Heintz, a wealthy German-American, started at his uncle’s Bronx Brewery, made good sense to marry the daughter of a millionaire brewer, and in 1890 was elected the first commissioner of street improvements for the 23rd and 24th boroughs of New York City, part of the Bronx. which was annexed to the city in 1874. Before dying of pneumonia in 1893, Heintz helped set in motion the construction of a large public space, a large boulevard built on top of a ridge leading from north to south across the borough.
The man who created the sculpture for the Heintz Memorial was the French sculptor Pierre Feitu, a member of the Salon Société Nationale des Beaux-Arts in Paris, who later created the sculptures for the French memorial to the sculptor Augusta Saint-Gaudens in New York.
At the opening of a large public space in 1909, dignitaries gave speeches from the steps of the Heintz Memorial. For the current renovation, the restorers made a plaster cast of these stairs and the lower part of the pedestal, which they placed in the Parks Department workshop under the Brooklyn War Memorial in Cadman Plaza Park. Then they moved Fame’s several hundred thousand hulls with a small crane to determine the appropriate orientation of the statue.
“He had no arms or legs, it was just this floating piece, so attaching it to the cast was the biggest challenge,” Mr Saunders said. “If she leans back, it will look awful, as if she were a little drunk as she wrote these words.”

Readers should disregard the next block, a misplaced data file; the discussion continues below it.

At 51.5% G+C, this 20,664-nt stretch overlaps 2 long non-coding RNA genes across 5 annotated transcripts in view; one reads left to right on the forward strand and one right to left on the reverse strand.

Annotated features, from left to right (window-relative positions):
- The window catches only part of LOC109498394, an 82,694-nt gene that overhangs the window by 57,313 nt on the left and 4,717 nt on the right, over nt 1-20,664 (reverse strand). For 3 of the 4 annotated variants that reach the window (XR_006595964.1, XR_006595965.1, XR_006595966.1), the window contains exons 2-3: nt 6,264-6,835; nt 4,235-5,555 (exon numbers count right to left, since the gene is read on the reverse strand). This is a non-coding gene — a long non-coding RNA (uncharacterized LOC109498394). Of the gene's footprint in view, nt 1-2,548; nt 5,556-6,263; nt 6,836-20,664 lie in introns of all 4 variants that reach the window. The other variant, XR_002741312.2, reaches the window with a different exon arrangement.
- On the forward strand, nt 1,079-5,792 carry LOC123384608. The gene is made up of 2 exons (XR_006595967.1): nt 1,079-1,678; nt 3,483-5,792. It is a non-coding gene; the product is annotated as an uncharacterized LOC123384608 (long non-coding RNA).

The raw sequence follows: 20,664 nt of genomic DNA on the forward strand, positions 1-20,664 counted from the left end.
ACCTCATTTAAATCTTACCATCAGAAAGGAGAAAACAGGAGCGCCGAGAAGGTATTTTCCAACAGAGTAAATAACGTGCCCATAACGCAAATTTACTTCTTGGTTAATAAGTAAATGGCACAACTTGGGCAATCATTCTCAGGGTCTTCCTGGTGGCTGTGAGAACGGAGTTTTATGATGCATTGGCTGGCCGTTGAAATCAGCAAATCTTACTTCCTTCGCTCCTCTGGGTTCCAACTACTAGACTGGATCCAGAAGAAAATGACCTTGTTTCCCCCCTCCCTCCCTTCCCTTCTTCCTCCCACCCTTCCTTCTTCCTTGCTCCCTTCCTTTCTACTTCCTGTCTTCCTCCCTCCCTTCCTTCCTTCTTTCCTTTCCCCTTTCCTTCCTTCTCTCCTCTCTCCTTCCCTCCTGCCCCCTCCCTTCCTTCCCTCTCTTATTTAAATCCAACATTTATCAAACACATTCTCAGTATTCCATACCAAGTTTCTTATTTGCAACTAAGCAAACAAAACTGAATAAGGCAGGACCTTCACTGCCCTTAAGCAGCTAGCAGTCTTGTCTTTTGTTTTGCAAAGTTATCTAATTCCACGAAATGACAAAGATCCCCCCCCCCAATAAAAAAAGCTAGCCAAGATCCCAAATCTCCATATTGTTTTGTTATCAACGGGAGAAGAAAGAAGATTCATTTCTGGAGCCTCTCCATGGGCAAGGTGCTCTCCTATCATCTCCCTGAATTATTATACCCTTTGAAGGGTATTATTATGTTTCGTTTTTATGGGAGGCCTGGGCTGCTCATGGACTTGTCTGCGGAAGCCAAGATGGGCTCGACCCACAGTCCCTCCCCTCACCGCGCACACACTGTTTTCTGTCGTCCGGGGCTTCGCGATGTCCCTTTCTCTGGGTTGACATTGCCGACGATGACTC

Feitu was carved by Fame as an energetic woman about two feet tall, which allowed Mr. Saunders to use Mr. Saunders’ own arms to determine the correct extent. He created a cast of the arm of a female intern, Odette Blaisdell, for reference in creating a suitably feminine form. The arms and legs he modeled in clay were then cast in bronze at the Bedi-Makky art foundry in Brooklyn’s Greenpoint.
Jonathan Kuhn, director of arts and antiques in the parks department, said that when he came to work in 1995, about a dozen damaged statues withered. As part of the City Conservation Program, which was established in 1997 as a public-private partnership, all but fame have since been repaired and re-exhibited. The bronze lioness went home with her cubs to Prospect Park Zoo. A World War I gunman whose helmet was killed and his bayonet was stolen was released back to Macombs Dam Park. And the discarder, who was forcibly attacked, underwent major surgery and was returned to Randalls Island Park.